Showing posts with label investment management. Show all posts
Showing posts with label investment management. Show all posts

Tuesday, August 26, 2014

Is Investment Advice Too Expensive?

 After WWII, when the wealthier members of the Greatest Generation opened investment management accounts at a bank or trust, their annual expense was probably about 1.5% to 2% – half a percent as a management fee plus one percent or more in "full-service" brokerage commissions.

These days, investment management fees tend to be higher but, with luck, transaction costs are lower. Total annual running costs probably are about the same.

Could change be coming at last? Will relatively low-cost online services lead to a price war? As we suggested recently, not necessarily – at least not in the high-net-worth segment of the market. The sums multimillionaires pay for investment services don't seem so extravagant when you consider the cascade of fees they face when traveling.

This year, hotels will collect more than $2 billion from fees they tack on to their room rates. My favorite: a $25 fee for putting your own can of Coke to cool in the minibar.

By the time a high-net-worth investor returns home, he or she may see wealth management as a bargain.

Monday, August 04, 2014

Cracking the Mystery of Modern Wealth

Say you're seriously rich, perhaps sublimely rich. Have you lost track of exactly what you own and what it's worth? Are you prepared to pay $50,000 or more to find out?

See Wealth Managers Enlist Spy Tools to Map Portfolios.

Note: when it comes to derivatives, private equity, venture capital, collectibles and other alternative assets, "exactly" can be a relative term.

Monday, July 07, 2014

Triumph of the Target-Date Funds

You read it here, five summers ago: Because needs and intentions differ for people reaching retirement age, target-date funds may not find much of a market.

Ha! Needs and intentions do differ, but target-date funds are on a roll. These auto-managed portfolios already hold about 20 percent of 401(k) money, and they're attracting more than 40 percent of the new funds flowing into 401(k) plans.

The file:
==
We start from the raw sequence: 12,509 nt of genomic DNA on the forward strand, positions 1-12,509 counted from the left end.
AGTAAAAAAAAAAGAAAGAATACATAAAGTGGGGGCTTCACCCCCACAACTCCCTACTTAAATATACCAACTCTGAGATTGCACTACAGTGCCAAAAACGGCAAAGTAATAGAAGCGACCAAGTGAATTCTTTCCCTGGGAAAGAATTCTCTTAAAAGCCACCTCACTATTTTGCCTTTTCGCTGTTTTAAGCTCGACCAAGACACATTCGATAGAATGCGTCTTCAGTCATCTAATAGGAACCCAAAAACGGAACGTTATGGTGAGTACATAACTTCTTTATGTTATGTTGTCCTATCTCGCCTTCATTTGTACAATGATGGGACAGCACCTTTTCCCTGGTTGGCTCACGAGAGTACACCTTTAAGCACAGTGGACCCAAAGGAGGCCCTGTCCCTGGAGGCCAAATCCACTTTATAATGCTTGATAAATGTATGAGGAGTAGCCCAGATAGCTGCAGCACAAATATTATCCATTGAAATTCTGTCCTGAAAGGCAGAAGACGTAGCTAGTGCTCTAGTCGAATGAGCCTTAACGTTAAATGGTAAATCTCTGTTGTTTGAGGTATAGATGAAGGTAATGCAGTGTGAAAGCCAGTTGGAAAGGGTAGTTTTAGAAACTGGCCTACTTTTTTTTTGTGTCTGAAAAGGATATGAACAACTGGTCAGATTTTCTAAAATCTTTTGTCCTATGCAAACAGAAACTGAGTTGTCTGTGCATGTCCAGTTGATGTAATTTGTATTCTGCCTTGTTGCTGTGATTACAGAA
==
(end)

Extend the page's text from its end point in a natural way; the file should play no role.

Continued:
Target funds will maintain their momentum, Barron's predicts (subscription required, but I accessed the article via a Google search).
Looking out five years, target-date funds may be the only investment that most Americans have in their 401(k) plans. That would be quite an achievement for a product that was barely known just a decade ago. 

Sunday, June 29, 2014

Supreme Court Gives Active Investing a Boost?

Companies that issue significant "misstatements" may claim "no harm, no foul" because the stock market isn't always efficient.

In reaching this conclusion, Jeff Sommer of The New York Times notes, the Supreme Court was influenced by Robert Shiller, Yale's Nobel Prize economist.
Investors may continue to rely on the efficient-markets hypothesis in forming class-action groups, and may assume that share prices reflect corporate misstatements. But corporate defendants may now try to prove in specific cases that there was no connection between their statements and price movements. 
Perhaps active investing, a pointless activity were the market truly efficient, isn't dead yet.

Saturday, June 28, 2014

Indexing 2.0: Smart Beta

On average, monkeys throwing darts at the stock listings could outperform most investment managers. Actually, Barron's notes, they can do even better. They can beat the S&P 500.

Reason: the monkeys are assumed to invest an equal number of dollars in each stock they hit upon, regardless of market capitalization. Equal weighting seems to produce better returns. 
[T]he S&P 500 Equal Weight index has returned 9.1% a year over the past 15 years, beating the S&P 500 cap-weighted index by a whopping 4.6 percentage points a year.
Inspired by the monkeys, so-called smart beta investing has produced an expanding list of quasi-index funds not weighted by market capitalization. The more sophisticated models sound a lot like automated stock picking.

Does smart beta investing have legs? Whether passing fad or significant trend, Paul Sullivan's renaming seems appropriate:
[A] better, if less marketable way to think about smart beta might be to call it “lazy alpha”….

Tuesday, June 10, 2014

The Biology of Risk

This Sunday Times column got a lot of attention by revealing why investment advisers can't truly measure their clients' risk tolerance … and why the Fed might do Wall Street a favor by becoming less transparent.

Sunday, May 18, 2014

Retirement Investing is Personal

From Dueling Strategies for Your Retirement Funds:
For anyone approaching retirement, an important investing question is: Should your strategy be "to" or "through"? *** 
The "to" refers to preserving savings for an expected retirement date; the goal is to get "to" that date without last-minute harm to your nest egg. Generally this means cutting back sharply on riskier investments—namely stocks *** 
A "through" strategy means tilting a portfolio to keep increasing savings well into, or "through," retirement. That means higher allocations to stocks and other riskier investments despite a bigger risk of losses.
The strategies aren't dueling. As we discussed five years ago, different retirees have different goals. See The Trouble With Target Date Funds.

Monday, April 28, 2014

The Age of Asset Management

Finally got around to reading Bloomberg Businessweek's Asset Managers are the New Banks. Should have been more prompt.